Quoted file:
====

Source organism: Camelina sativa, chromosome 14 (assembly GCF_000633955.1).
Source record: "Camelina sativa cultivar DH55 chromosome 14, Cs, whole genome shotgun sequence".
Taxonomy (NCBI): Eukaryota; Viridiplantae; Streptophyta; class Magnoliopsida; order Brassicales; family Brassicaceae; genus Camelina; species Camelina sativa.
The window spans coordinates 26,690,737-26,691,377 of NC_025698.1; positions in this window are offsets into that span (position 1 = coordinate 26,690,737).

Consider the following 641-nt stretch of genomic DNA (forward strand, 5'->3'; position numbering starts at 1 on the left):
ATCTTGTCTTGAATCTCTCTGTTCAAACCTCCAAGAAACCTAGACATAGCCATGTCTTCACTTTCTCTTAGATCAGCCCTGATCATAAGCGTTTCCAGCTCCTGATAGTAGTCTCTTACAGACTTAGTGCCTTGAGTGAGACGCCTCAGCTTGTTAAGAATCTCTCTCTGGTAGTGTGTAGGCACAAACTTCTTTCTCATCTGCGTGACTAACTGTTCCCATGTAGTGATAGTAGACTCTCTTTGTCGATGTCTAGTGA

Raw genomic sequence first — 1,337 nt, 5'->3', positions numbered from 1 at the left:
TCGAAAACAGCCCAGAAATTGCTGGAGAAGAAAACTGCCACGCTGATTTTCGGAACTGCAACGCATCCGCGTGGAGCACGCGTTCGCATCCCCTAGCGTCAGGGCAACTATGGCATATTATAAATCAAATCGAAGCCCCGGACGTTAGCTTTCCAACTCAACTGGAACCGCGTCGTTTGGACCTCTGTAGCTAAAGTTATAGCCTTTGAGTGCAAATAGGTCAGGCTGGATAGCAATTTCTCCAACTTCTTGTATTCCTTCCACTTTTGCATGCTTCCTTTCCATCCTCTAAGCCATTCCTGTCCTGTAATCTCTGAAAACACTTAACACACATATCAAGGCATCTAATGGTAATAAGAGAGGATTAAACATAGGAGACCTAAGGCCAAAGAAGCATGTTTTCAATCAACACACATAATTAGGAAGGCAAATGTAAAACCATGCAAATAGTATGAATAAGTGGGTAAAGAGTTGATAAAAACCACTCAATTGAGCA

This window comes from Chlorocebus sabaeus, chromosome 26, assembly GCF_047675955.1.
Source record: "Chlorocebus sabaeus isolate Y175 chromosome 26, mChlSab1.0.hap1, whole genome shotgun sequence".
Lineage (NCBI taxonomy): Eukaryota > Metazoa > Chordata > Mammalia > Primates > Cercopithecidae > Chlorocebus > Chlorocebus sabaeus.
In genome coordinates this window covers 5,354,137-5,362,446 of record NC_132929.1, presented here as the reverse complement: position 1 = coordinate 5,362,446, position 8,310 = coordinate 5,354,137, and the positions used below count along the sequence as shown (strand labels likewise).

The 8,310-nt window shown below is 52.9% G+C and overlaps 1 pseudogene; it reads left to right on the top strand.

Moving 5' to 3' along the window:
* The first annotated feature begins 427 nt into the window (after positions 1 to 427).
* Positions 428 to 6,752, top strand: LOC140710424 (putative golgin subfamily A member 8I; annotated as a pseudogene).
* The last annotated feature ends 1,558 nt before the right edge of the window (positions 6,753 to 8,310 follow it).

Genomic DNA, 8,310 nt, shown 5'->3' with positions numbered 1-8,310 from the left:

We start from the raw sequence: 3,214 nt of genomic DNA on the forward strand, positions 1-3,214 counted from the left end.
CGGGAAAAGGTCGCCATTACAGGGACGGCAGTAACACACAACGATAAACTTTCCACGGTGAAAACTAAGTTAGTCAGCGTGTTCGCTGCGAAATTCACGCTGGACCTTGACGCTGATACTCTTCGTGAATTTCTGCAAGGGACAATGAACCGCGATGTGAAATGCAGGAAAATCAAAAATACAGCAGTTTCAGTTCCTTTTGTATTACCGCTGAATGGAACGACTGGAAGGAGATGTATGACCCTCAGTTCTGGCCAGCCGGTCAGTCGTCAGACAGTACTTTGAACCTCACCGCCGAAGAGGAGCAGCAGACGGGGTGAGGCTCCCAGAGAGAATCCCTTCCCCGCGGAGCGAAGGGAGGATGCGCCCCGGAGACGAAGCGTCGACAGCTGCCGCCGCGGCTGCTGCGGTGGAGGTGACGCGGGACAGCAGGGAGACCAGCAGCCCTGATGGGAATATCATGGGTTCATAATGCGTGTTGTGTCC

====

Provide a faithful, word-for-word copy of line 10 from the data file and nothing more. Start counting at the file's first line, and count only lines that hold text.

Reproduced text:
Source record: "Chlorocebus sabaeus isolate Y175 chromosome 26, mChlSab1.0.hap1, whole genome shotgun sequence".